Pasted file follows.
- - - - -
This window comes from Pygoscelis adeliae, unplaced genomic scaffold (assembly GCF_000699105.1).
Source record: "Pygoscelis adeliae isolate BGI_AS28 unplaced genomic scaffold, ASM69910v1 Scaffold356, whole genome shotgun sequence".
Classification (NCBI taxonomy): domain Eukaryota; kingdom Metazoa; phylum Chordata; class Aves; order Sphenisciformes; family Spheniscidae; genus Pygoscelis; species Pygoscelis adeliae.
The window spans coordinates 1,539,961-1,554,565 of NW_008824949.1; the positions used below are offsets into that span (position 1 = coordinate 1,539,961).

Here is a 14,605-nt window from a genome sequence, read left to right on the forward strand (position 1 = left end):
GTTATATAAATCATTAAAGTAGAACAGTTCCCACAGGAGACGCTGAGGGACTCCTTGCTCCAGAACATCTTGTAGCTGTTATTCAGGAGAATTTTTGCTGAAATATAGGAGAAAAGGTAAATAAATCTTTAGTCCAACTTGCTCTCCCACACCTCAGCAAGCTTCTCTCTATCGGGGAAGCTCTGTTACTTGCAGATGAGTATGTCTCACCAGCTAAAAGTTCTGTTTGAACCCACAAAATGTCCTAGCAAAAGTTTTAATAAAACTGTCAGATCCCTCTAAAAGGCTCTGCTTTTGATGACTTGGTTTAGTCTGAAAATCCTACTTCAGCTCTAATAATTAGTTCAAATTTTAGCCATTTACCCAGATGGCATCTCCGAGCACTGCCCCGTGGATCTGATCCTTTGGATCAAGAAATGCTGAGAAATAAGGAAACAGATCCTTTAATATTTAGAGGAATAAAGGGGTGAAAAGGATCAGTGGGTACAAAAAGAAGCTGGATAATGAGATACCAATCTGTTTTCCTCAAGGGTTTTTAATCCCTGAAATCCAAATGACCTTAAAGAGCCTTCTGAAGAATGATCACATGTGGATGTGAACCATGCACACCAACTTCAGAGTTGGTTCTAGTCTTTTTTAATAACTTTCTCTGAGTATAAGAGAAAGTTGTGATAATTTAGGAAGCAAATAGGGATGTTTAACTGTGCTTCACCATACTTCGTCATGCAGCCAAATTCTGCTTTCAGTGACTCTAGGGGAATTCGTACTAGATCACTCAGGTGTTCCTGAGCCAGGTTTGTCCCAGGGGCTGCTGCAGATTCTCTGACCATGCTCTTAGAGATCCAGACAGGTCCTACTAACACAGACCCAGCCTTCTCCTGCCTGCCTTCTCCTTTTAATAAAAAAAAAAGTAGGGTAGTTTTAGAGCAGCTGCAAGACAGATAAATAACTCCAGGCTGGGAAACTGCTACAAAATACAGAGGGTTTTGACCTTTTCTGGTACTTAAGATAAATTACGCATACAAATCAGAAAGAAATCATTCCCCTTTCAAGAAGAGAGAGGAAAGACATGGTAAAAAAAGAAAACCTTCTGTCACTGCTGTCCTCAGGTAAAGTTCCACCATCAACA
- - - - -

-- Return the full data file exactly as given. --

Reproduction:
This window comes from Pygoscelis adeliae, unplaced genomic scaffold (assembly GCF_000699105.1).
Source record: "Pygoscelis adeliae isolate BGI_AS28 unplaced genomic scaffold, ASM69910v1 Scaffold356, whole genome shotgun sequence".
Classification (NCBI taxonomy): domain Eukaryota; kingdom Metazoa; phylum Chordata; class Aves; order Sphenisciformes; family Spheniscidae; genus Pygoscelis; species Pygoscelis adeliae.
The window spans coordinates 1,539,961-1,554,565 of NW_008824949.1; the positions used below are offsets into that span (position 1 = coordinate 1,539,961).

Here is a 14,605-nt window from a genome sequence, read left to right on the forward strand (position 1 = left end):
GTTATATAAATCATTAAAGTAGAACAGTTCCCACAGGAGACGCTGAGGGACTCCTTGCTCCAGAACATCTTGTAGCTGTTATTCAGGAGAATTTTTGCTGAAATATAGGAGAAAAGGTAAATAAATCTTTAGTCCAACTTGCTCTCCCACACCTCAGCAAGCTTCTCTCTATCGGGGAAGCTCTGTTACTTGCAGATGAGTATGTCTCACCAGCTAAAAGTTCTGTTTGAACCCACAAAATGTCCTAGCAAAAGTTTTAATAAAACTGTCAGATCCCTCTAAAAGGCTCTGCTTTTGATGACTTGGTTTAGTCTGAAAATCCTACTTCAGCTCTAATAATTAGTTCAAATTTTAGCCATTTACCCAGATGGCATCTCCGAGCACTGCCCCGTGGATCTGATCCTTTGGATCAAGAAATGCTGAGAAATAAGGAAACAGATCCTTTAATATTTAGAGGAATAAAGGGGTGAAAAGGATCAGTGGGTACAAAAAGAAGCTGGATAATGAGATACCAATCTGTTTTCCTCAAGGGTTTTTAATCCCTGAAATCCAAATGACCTTAAAGAGCCTTCTGAAGAATGATCACATGTGGATGTGAACCATGCACACCAACTTCAGAGTTGGTTCTAGTCTTTTTTAATAACTTTCTCTGAGTATAAGAGAAAGTTGTGATAATTTAGGAAGCAAATAGGGATGTTTAACTGTGCTTCACCATACTTCGTCATGCAGCCAAATTCTGCTTTCAGTGACTCTAGGGGAATTCGTACTAGATCACTCAGGTGTTCCTGAGCCAGGTTTGTCCCAGGGGCTGCTGCAGATTCTCTGACCATGCTCTTAGAGATCCAGACAGGTCCTACTAACACAGACCCAGCCTTCTCCTGCCTGCCTTCTCCTTTTAATAAAAAAAAAAGTAGGGTAGTTTTAGAGCAGCTGCAAGACAGATAAATAACTCCAGGCTGGGAAACTGCTACAAAATACAGAGGGTTTTGACCTTTTCTGGTACTTAAGATAAATTACGCATACAAATCAGAAAGAAATCATTCCCCTTTCAAGAAGAGAGAGGAAAGACATGGTAAAAAAAGAAAACCTTCTGTCACTGCTGTCCTCAGGTAAAGTTCCACCATCAACA